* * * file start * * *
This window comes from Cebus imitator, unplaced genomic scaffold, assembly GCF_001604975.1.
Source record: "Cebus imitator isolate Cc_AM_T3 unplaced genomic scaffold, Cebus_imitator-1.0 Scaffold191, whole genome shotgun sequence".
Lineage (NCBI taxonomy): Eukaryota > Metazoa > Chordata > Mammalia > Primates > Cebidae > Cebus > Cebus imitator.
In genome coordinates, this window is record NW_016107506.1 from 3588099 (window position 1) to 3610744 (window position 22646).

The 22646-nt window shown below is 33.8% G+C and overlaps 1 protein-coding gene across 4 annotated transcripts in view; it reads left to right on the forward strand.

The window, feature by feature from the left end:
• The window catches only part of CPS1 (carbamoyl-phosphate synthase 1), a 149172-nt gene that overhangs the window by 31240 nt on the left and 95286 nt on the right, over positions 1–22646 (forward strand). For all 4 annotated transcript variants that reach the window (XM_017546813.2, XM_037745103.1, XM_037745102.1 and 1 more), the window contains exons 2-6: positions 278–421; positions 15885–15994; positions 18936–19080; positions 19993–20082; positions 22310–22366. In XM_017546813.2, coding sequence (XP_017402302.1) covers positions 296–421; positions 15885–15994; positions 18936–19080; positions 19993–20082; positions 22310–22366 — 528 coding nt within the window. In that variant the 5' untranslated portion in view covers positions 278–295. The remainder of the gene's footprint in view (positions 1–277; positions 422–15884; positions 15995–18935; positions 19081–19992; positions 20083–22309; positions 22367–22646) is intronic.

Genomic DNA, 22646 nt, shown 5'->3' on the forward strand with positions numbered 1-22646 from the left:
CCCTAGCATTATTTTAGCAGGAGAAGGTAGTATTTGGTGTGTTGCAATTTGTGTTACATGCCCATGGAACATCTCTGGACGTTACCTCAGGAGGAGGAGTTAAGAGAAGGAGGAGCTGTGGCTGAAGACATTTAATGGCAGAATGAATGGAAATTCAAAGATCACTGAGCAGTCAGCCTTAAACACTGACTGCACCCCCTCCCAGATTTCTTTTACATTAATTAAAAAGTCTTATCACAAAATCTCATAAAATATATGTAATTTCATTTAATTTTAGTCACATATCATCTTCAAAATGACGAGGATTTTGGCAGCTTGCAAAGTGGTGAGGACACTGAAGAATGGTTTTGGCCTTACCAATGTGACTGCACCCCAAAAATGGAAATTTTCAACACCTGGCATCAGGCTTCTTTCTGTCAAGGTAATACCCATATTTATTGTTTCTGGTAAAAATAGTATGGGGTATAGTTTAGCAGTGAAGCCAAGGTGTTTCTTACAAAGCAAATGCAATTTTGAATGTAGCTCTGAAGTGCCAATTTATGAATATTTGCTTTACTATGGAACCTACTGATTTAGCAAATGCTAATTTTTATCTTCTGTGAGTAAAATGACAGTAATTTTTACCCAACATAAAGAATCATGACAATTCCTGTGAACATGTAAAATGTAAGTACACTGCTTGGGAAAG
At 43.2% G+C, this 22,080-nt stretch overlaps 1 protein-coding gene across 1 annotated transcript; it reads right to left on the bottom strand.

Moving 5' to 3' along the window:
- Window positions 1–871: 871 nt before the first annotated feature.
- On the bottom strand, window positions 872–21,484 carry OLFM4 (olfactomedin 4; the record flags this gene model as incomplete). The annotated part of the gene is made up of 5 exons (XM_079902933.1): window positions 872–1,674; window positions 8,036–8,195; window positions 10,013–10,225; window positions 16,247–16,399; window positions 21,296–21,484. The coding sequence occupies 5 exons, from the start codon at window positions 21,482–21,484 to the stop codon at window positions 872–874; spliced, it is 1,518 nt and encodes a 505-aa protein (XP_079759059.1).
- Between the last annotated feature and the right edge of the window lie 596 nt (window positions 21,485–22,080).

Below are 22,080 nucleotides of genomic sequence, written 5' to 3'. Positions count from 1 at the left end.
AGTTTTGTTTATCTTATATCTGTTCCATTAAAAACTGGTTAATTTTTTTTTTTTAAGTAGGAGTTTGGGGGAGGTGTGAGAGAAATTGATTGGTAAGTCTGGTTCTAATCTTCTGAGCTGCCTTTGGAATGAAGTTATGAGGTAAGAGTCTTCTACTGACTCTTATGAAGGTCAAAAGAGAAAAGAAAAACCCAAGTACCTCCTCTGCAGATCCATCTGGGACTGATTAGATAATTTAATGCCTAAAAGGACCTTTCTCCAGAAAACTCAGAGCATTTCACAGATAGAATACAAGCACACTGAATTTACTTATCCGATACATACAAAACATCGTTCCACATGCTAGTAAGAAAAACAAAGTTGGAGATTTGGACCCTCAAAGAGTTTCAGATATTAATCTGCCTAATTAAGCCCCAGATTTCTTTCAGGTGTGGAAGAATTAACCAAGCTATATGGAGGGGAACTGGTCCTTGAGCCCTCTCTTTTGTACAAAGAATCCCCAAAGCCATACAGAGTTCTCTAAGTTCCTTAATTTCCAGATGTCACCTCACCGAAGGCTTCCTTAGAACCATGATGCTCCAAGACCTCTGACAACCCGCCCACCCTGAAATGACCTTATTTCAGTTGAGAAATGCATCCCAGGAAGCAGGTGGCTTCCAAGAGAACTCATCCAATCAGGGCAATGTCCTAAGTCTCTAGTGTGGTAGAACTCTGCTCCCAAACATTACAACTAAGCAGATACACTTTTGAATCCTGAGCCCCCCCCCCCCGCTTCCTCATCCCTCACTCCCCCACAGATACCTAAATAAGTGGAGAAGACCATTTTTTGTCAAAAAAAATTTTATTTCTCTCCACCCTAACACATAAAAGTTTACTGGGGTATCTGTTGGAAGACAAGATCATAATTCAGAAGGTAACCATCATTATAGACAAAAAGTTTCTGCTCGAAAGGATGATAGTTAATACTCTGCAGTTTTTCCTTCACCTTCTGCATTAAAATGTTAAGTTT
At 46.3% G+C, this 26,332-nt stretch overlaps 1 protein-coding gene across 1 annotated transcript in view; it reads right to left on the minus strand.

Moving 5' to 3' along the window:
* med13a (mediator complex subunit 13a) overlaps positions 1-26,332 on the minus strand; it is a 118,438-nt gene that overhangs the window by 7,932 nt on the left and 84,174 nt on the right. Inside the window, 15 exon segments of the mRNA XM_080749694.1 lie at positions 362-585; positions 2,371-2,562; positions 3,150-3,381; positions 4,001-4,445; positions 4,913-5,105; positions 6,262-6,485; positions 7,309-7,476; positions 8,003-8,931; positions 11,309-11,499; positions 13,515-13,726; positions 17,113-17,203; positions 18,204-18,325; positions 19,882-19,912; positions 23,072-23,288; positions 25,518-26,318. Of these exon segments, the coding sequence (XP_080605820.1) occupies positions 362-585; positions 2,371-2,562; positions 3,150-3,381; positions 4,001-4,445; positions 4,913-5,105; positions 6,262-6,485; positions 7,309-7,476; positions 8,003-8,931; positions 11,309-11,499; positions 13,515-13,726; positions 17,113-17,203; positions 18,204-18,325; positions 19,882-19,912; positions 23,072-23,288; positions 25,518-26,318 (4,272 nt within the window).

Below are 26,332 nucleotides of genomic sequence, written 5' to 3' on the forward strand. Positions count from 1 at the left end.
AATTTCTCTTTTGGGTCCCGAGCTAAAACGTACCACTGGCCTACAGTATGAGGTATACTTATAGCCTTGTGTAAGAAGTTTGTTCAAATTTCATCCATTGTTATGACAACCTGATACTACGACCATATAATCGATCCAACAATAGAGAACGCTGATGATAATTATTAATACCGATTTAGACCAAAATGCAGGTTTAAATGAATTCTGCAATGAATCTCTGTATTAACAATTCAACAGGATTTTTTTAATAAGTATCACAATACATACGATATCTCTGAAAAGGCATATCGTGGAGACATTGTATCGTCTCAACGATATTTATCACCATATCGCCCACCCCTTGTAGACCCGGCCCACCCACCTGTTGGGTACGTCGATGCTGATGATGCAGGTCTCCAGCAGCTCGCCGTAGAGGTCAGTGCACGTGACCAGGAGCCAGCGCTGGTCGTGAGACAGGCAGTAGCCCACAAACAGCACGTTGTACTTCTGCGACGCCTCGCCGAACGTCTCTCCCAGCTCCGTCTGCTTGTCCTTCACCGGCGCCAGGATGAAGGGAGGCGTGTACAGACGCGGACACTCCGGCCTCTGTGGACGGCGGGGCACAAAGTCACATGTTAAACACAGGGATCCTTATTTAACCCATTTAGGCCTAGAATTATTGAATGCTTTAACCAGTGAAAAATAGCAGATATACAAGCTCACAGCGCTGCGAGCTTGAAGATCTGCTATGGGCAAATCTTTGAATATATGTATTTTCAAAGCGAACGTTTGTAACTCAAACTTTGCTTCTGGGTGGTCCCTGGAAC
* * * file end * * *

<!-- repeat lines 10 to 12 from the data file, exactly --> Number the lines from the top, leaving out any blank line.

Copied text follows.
At 43.2% G+C, this 22,080-nt stretch overlaps 1 protein-coding gene across 1 annotated transcript; it reads right to left on the bottom strand.

Moving 5' to 3' along the window:
- Window positions 1–871: 871 nt before the first annotated feature.